Subplots aplenty in St. Cloud State’s breakthrough season

To some, St. Cloud State’s Frozen Four berth is the most surprising one this season. But that disbelief might not be deserved.

At first, there appears much to be surprised about. That the Huskies dismantled two CCHA powerhouses, that they did so with a lineup speckled with just five draft picks and overlooked prospects, and that they played with such confidence having just one NCAA tournament victory to their name in Division I history is a lot to comprehend.

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But there are no raised eyebrows in the Granite City, nor on anyone who has seen the Huskies build a serious playoff contender with a group now led by seniors Drew LeBlanc and Ben Hanowski. It’s taken a series of fortunate events to align the stars for this, St. Cloud State’s first Frozen Four appearance in 27 seasons at the Division I level.

Was it fate? “Well, it turned out that way,” coach Bob Motzko said.

A season that began with question marks largely thanks to injuries is still going. For the first time, the Huskies will play into April.

“As an old alum, I already know it’s blowing up with our people,” Motzko said. “It’s a very, very special time for our hockey program right now.”

St. Cloud State’s season is a story with quite a few subplots. Like the one of sticking it out to work hard and overcome anything, which for this Huskies squad means overcoming broken legs.

Drew LeBlanc, a Hobey Hat Trick finalist, should have never been on this season’s Huskies team. But a broken leg in what was supposed to be his fourth and final season last year and the eventual decision to apply for a medical redshirt is paying off big dividends at the top of the line charts for Motzko.

“That doesn’t happen in the college game, when you get one of the best players in the country to come back for his fifth year,” Motzko said. “It’s even hard to keep some guys for two years or three years. It means an awful lot to this program in what he did.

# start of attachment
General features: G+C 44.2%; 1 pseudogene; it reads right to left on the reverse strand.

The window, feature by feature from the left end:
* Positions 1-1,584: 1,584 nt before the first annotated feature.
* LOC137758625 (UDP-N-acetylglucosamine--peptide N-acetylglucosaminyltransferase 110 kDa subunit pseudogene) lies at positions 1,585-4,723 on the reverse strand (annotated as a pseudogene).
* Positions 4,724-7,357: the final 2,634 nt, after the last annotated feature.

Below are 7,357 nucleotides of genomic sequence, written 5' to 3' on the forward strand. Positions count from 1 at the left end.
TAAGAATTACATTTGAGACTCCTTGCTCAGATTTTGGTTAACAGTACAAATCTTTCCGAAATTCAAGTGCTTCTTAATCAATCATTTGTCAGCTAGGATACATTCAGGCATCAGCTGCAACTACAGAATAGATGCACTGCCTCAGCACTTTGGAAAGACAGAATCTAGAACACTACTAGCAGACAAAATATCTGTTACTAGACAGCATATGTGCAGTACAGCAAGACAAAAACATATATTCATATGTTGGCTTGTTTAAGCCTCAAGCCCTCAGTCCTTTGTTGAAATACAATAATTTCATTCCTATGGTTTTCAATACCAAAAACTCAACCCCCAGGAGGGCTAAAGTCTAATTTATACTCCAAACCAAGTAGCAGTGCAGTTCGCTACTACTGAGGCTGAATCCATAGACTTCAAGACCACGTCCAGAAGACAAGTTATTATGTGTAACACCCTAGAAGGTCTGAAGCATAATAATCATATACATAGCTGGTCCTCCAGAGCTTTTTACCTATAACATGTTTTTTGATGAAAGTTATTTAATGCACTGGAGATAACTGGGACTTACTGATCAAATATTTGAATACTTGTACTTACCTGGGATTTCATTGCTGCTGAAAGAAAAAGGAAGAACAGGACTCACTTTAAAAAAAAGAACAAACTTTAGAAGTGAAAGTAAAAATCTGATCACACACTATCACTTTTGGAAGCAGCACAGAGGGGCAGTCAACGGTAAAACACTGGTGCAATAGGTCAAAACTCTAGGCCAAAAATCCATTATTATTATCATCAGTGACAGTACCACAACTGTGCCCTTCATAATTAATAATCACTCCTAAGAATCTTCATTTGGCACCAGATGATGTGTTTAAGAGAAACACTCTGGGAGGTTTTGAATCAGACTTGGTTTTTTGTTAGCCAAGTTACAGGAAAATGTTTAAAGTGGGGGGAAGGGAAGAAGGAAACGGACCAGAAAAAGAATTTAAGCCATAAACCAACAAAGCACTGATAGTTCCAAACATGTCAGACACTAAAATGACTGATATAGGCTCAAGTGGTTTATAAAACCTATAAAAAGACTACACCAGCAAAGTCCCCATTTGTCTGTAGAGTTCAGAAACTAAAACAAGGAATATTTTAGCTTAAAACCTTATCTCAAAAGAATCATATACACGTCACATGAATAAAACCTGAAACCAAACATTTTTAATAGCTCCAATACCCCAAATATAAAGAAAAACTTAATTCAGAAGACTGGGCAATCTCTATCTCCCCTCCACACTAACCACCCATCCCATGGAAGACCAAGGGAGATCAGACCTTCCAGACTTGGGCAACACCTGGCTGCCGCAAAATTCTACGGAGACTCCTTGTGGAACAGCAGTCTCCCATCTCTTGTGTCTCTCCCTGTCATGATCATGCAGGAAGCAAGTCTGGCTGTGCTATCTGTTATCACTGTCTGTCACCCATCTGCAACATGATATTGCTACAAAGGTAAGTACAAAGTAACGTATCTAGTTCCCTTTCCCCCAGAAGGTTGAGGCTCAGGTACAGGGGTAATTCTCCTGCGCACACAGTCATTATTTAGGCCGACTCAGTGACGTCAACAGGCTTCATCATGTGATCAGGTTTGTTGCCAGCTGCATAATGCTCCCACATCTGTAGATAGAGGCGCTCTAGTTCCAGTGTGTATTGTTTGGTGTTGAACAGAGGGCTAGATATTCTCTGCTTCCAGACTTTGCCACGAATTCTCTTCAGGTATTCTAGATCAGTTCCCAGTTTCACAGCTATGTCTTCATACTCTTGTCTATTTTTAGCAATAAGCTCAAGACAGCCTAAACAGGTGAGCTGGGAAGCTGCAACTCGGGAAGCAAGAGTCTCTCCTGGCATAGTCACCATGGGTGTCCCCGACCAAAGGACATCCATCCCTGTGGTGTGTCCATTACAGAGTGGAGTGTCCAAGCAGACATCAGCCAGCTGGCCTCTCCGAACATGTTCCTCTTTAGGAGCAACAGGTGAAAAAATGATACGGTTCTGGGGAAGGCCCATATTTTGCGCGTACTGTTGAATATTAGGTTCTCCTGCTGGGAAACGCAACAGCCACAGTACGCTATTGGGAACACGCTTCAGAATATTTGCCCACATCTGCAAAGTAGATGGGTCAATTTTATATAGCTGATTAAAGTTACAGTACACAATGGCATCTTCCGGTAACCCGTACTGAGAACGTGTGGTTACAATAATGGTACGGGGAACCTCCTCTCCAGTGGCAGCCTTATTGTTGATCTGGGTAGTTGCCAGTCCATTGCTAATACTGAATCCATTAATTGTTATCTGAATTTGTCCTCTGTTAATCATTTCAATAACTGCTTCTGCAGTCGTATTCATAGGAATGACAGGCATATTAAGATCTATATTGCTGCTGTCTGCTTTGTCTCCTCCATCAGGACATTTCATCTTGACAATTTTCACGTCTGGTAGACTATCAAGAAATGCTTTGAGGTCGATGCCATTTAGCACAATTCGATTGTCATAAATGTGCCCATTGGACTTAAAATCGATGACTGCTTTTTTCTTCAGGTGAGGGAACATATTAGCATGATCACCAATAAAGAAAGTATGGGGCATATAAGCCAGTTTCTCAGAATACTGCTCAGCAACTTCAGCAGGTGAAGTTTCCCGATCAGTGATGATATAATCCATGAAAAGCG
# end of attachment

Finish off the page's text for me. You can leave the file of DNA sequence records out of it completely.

“I’m so happy for him for all the accolades he’s getting. When he lost that year, it tore him up that he had unfinished business. That was his calling card — he wanted to have this again.”

LeBlanc came back to center a fearsome top line again in 2013. LeBlanc and Hanowski are the names seen on all-conference teams and the like — and they are a big reason why St. Cloud State is Pittsburgh-bound. But this team has much, much more, as Miami and Notre Dame learned when a freshman named Joey Benik exploded onto the scene for four goals and an assist at the Midwest Regional.

Benik came seemingly out of nowhere. But he, too, is a player whose broken leg became his story in a season where he was supposed to burst onto the scene early.

Benik broke his leg, as Motzko described it, within the first 20 minutes of the first practice of the season. Like LeBlanc, there was some debate whether to try to redshirt him for his freshman year. Some.

“I think we talked about it for about 30 seconds, then said let’s go for it and get him back in our lineup,” Motzko said. “Now we’re all starting to see what he’s capable of doing.”

Benik played the weekend with Brooks Bertsch and Cory Thorson, a combination not seen all year. But Motzko liked how it clicked, and it paid dividends at exactly the right time.

“The guys next to me are the ones who make it go,” Thorson said, referring to his linemates. “We get pucks deep, we grind it out. We take hits, we give hits. It’s just a kind of muck-and-grind style of play.”

Thorson, Benik, Hanowski, LeBlanc and the rest make St. Cloud State’s lineup one of the deepest, hardest-working and talented. But for as much talent as they have, Motzko reiterates again and again one of the other big stories of this Huskies team — it’s a group of players as selfless as they are talented.

The lumberjack beards and long hair on Hanowski and five others on the team isn’t for show, it’s for Locks of Love, which uses donations to makes hairpieces for children suffering from medical hair loss. That’s just one example of the rich character that Motzko continued to praise after his team won Sunday.

“That’s probably the biggest thing,” he said. “These kind of teams only roll around once in a while for a coach. They are zero headaches. There’s nothing. They compete hard every day. They practice hard.”

How this story will end, of course, remains to be seen. But while the Frozen Four is a achievement worthy of celebration for a hockey program that has been on the cusp for years, there’s more hockey to be played.

“We just want to keep this train going,” Thorson said. “We have 25 guys in that locker room right now that just worked their tails off all season to make such a big dream come true to make it to the Frozen Four. It’s unbelievable. But we’re not done yet by any means.”